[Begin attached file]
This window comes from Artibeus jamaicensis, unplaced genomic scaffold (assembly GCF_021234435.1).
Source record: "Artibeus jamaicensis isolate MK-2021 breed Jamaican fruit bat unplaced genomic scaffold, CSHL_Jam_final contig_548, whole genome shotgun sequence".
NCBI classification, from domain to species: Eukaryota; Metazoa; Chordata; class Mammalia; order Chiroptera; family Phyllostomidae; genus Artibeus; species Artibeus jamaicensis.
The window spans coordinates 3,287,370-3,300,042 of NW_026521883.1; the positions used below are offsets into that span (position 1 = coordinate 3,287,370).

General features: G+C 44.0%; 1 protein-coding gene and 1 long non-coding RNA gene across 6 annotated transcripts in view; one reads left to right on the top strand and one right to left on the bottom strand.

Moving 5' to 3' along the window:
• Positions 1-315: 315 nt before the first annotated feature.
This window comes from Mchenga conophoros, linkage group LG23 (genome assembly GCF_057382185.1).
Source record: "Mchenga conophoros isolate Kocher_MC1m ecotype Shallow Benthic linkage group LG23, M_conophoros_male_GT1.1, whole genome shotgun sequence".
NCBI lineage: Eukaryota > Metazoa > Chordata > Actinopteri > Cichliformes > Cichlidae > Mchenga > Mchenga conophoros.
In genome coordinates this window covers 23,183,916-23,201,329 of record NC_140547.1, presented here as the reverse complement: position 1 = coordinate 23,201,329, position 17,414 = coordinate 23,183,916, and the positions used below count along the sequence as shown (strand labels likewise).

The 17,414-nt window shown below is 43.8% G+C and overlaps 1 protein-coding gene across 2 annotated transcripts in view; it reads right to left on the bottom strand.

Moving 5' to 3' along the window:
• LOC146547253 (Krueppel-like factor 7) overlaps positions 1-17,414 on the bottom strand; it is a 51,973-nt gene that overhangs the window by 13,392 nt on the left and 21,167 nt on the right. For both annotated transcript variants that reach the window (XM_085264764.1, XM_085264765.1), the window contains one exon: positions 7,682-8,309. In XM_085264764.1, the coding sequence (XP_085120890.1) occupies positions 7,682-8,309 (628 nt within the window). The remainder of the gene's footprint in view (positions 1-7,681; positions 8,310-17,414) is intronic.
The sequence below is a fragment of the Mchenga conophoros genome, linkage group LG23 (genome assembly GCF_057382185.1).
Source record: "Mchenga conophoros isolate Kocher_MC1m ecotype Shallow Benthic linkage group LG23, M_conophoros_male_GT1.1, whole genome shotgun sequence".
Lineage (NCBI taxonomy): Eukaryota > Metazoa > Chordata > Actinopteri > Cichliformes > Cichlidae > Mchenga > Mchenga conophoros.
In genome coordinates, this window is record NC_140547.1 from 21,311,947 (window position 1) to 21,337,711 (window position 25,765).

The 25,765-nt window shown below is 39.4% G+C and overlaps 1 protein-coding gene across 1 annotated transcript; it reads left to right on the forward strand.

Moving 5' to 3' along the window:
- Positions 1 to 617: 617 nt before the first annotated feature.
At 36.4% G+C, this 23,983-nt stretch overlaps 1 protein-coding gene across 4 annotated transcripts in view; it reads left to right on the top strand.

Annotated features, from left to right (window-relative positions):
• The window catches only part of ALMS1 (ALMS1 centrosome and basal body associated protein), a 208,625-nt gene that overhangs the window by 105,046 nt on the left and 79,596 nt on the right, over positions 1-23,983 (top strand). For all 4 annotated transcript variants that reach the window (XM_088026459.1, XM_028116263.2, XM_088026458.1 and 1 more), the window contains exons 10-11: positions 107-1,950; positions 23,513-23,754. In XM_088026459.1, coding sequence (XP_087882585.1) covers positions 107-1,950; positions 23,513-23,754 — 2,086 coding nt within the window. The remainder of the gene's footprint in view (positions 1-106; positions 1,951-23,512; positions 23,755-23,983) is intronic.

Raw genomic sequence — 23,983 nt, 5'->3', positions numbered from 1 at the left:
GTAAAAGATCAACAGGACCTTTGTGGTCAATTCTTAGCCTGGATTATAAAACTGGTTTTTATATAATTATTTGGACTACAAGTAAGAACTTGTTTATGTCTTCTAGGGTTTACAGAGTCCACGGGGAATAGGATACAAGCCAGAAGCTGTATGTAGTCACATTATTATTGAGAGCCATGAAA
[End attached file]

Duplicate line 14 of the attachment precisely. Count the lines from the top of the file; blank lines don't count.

• LOC146547253 (Krueppel-like factor 7) overlaps positions 1-17,414 on the bottom strand; it is a 51,973-nt gene that overhangs the window by 13,392 nt on the left and 21,167 nt on the right. For both annotated transcript variants that reach the window (XM_085264764.1, XM_085264765.1), the window contains one exon: positions 7,682-8,309. In XM_085264764.1, the coding sequence (XP_085120890.1) occupies positions 7,682-8,309 (628 nt within the window). The remainder of the gene's footprint in view (positions 1-7,681; positions 8,310-17,414) is intronic.